A Breath of Fresh Air

updated 11/16/1992 AT 01:00 AM EST

originally published 11/16/1992 AT 01:00 AM EST

NO YANKEE SHOULD DARE ATTEMPT this. But down-home Georgia girl Trisha Yearwood, southbound from a concert in Atlanta to her folks' place in charming, rural Monticello, has decided on this brilliant autumn morning to give free reign to the horses in her rented Trans Am. "I'm gonna go 70 the whole way," says the singer as piny woods and pecan groves blur by. "If I get a ticket, I don't care. Besides, the Georgia State Patrol loves me."

And so, it seems, does everyone in her hometown of 2,000, where signs read WELCOME TO MONTICELLO—HOME OF TRISHA YEARWOOD. Less than two years ago, though, Yearwood, now 28, was best known around here as the younger daughter of banker Jack Yearwood and his wife, Gwen, a schoolteacher, and as the Outstanding Senior Girl at Piedmont Academy, class of '82.

But Yearwood's fame began to spread faster than Georgia kudzu last year when her first-ever single, "She's in Love with the Boy," hit No. 1 on the country charts. Soon afterward, her debut album, Trisha Yearwood, went platinum. After touring last year with the biggest hat in Nashville, Garth Brooks, Yearwood kicked back and recorded her second album, Hearts in Armor, which has sold more than 500,000 copies since its September release.

Now, pulling off the highway on the way into Monticello, Yearwood slows the car and speeds up the monologue. "Oh, you're gonna love my hometown," she says. "I'm getting excited. Look over there, don't you love that church?" Driving past the town's only motel—guests must register at the Dairy Queen next door—she shortcuts down a dirt road and pulls up to a brick ranch-style house surrounded by tall trees and freshly mowed pastures. Greeted by her sister, Beth, 31, who is visiting with her 16-month-old daughter, Ashley, Yearwood lets loose a rebel whoop, hops out of the car and swoops her niece up into her arms. "I miss seeing Ashley learn to walk and start to talk," she says wistfully. "I really grew up in a very normal way. I sometimes think I'm not strange enough to be doing what I'm doing, living the life I'm living."

Still, it is exactly the life that she began plotting while growing up on the family's 30-acre farm, listening to Elvis and Patsy Cline albums. ("We still watch old Elvis movies on the bus when we're touring," she confides. "I know they're cheesy, but they're still great.") While she did appear in church musicals and talent shows. Yearwood didn't begin singing professionally until after she graduated from Nashville's Belmont College, where she took business courses and learned "what a record contract looked like and what a publishing deal involved." There, too, she met fellow student Chris Latham, now 27, whom she married in 1987.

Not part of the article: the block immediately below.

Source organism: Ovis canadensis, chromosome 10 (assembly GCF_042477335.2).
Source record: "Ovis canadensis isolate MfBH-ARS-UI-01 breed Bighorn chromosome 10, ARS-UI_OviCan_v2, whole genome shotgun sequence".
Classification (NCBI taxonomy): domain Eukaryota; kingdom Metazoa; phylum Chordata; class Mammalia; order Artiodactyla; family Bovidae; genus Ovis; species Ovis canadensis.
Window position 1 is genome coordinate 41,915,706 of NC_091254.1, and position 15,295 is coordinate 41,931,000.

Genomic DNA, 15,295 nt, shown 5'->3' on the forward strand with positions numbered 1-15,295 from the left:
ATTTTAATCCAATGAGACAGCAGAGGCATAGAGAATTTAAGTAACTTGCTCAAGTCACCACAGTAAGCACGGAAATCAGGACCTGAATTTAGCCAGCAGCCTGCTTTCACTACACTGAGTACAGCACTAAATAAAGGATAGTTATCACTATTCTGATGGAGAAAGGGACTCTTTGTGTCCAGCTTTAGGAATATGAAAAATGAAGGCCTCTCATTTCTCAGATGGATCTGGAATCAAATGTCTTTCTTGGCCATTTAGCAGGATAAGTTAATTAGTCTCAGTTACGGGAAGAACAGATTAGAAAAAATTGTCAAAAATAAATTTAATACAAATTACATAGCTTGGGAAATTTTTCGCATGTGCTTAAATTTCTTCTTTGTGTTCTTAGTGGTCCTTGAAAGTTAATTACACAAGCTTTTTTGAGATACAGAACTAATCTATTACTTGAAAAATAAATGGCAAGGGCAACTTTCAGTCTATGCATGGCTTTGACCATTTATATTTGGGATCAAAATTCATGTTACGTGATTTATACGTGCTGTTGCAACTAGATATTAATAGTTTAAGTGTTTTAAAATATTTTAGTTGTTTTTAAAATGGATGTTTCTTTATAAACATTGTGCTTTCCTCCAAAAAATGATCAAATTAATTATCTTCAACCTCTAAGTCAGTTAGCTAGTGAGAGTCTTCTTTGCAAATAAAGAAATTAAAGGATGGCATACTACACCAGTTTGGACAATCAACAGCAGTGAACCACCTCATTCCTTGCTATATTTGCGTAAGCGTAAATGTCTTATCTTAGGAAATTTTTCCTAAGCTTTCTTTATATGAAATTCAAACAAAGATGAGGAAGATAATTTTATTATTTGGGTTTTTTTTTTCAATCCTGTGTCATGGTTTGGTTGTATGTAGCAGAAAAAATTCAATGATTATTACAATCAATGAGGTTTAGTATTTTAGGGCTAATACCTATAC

Working in the office of a Nashville record company ("I was hired to answer phones and order the liquid paper"), she began singing demo tapes for local songwriters at $50 apiece. In 1989 a friend hired her to sing a duet with another struggling demo singer, the aforementioned Brooks. "It was," she recalls, "instant friendship."

About to release his first record, Brooks told Yearwood. "If I'm lucky enough to have a success, I want us to work together." He made good on his promise the following year by offering Yearwood. who by then had landed her own deal with MCA, the coveted opening-act slot in his 1991 arena tour. While the exposure helped boost her career, the time away from home contributed to the deterioration of her marriage. "My success played a part in it," she says of her 1991 divorce from Latham.

"But Chris and I were great friends before, and we've remained that way. And since he's in music publishing, he's one of the first people I call when I'm looking for songs."

As for tabloid reports of a Brooks-Yearwood romance, Trisha scoffs. "If people believe that," she says, "they also believe the stuff on the next page about three-headed babies."

For now, Yearwood downplays her six-month, long-distance relationship with bassist Robert Reynolds, a member of country music's Mavericks. "I'm not looking for anything permanent," she says. "Having a family is more than I'm ready to undertake." For the moment at least, her career, and the countless obligations that go with it, keep her busy: This whirlwind visit home to Monticello includes a trip back to the Piedmont Academy, which she attended for 12 years and where her mother still teaches third grade. When she gets there, the kids are all wearing Trisha Yearwood T-shirts in honor of the hometown girl who made good.

The very next day, Yearwood is on the road again, off to a concert in Vermont. "This is exciting and wonderful and incredible," she gushes, then briefly frets, "but I do want a life at the end of it all. I don't want to be singing 'She's in Love with the Boy' when I'm 75 years old." Quickly, she brightens. "But I'm only 28," she says reassuringly. "There's plenty of time."

GAIL WESCOTT in Monticello

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